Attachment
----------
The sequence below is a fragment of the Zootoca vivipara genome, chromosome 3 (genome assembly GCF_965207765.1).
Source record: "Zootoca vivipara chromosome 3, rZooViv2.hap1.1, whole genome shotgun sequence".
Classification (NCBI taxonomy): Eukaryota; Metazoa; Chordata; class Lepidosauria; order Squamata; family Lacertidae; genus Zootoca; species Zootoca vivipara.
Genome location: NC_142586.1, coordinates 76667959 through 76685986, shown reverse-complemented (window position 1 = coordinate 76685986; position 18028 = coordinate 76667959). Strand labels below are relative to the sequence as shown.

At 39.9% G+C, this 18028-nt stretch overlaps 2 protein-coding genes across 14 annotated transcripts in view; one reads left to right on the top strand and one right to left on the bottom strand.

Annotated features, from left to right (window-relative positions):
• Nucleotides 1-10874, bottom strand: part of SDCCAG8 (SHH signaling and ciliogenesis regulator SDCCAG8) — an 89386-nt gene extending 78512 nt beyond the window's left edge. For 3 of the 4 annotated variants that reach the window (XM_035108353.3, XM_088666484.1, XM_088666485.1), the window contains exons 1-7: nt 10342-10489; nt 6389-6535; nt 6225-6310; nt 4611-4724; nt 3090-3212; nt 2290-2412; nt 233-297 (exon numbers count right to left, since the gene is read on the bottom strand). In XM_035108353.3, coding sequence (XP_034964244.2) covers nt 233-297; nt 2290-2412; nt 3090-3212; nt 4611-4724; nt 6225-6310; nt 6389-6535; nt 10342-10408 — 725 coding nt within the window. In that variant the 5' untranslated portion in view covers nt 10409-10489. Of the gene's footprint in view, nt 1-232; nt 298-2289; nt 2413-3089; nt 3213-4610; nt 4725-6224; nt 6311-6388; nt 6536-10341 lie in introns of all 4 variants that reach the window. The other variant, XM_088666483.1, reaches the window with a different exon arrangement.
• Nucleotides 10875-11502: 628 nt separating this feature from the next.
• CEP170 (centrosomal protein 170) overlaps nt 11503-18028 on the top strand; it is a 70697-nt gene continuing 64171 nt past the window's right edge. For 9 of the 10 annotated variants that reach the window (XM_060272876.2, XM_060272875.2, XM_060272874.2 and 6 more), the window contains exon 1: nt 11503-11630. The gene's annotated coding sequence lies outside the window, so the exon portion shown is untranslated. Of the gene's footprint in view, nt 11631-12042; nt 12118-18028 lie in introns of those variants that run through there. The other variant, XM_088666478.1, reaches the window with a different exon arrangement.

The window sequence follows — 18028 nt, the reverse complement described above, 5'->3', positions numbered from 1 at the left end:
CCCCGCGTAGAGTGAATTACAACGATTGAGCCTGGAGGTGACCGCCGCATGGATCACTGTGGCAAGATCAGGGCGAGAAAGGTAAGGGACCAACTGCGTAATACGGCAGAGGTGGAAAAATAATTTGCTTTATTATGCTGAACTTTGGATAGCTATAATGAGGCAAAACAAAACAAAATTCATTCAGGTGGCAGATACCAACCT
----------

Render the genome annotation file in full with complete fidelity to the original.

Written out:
The sequence below is a fragment of the Zootoca vivipara genome, chromosome 3 (genome assembly GCF_965207765.1).
Source record: "Zootoca vivipara chromosome 3, rZooViv2.hap1.1, whole genome shotgun sequence".
Classification (NCBI taxonomy): Eukaryota; Metazoa; Chordata; class Lepidosauria; order Squamata; family Lacertidae; genus Zootoca; species Zootoca vivipara.
Genome location: NC_142586.1, coordinates 76667959 through 76685986, shown reverse-complemented (window position 1 = coordinate 76685986; position 18028 = coordinate 76667959). Strand labels below are relative to the sequence as shown.

At 39.9% G+C, this 18028-nt stretch overlaps 2 protein-coding genes across 14 annotated transcripts in view; one reads left to right on the top strand and one right to left on the bottom strand.

Annotated features, from left to right (window-relative positions):
• Nucleotides 1-10874, bottom strand: part of SDCCAG8 (SHH signaling and ciliogenesis regulator SDCCAG8) — an 89386-nt gene extending 78512 nt beyond the window's left edge. For 3 of the 4 annotated variants that reach the window (XM_035108353.3, XM_088666484.1, XM_088666485.1), the window contains exons 1-7: nt 10342-10489; nt 6389-6535; nt 6225-6310; nt 4611-4724; nt 3090-3212; nt 2290-2412; nt 233-297 (exon numbers count right to left, since the gene is read on the bottom strand). In XM_035108353.3, coding sequence (XP_034964244.2) covers nt 233-297; nt 2290-2412; nt 3090-3212; nt 4611-4724; nt 6225-6310; nt 6389-6535; nt 10342-10408 — 725 coding nt within the window. In that variant the 5' untranslated portion in view covers nt 10409-10489. Of the gene's footprint in view, nt 1-232; nt 298-2289; nt 2413-3089; nt 3213-4610; nt 4725-6224; nt 6311-6388; nt 6536-10341 lie in introns of all 4 variants that reach the window. The other variant, XM_088666483.1, reaches the window with a different exon arrangement.
• Nucleotides 10875-11502: 628 nt separating this feature from the next.
• CEP170 (centrosomal protein 170) overlaps nt 11503-18028 on the top strand; it is a 70697-nt gene continuing 64171 nt past the window's right edge. For 9 of the 10 annotated variants that reach the window (XM_060272876.2, XM_060272875.2, XM_060272874.2 and 6 more), the window contains exon 1: nt 11503-11630. The gene's annotated coding sequence lies outside the window, so the exon portion shown is untranslated. Of the gene's footprint in view, nt 11631-12042; nt 12118-18028 lie in introns of those variants that run through there. The other variant, XM_088666478.1, reaches the window with a different exon arrangement.

The window sequence follows — 18028 nt, the reverse complement described above, 5'->3', positions numbered from 1 at the left end:
CCCCGCGTAGAGTGAATTACAACGATTGAGCCTGGAGGTGACCGCCGCATGGATCACTGTGGCAAGATCAGGGCGAGAAAGGTAAGGGACCAACTGCGTAATACGGCAGAGGTGGAAAAATAATTTGCTTTATTATGCTGAACTTTGGATAGCTATAATGAGGCAAAACAAAACAAAATTCATTCAGGTGGCAGATACCAACCT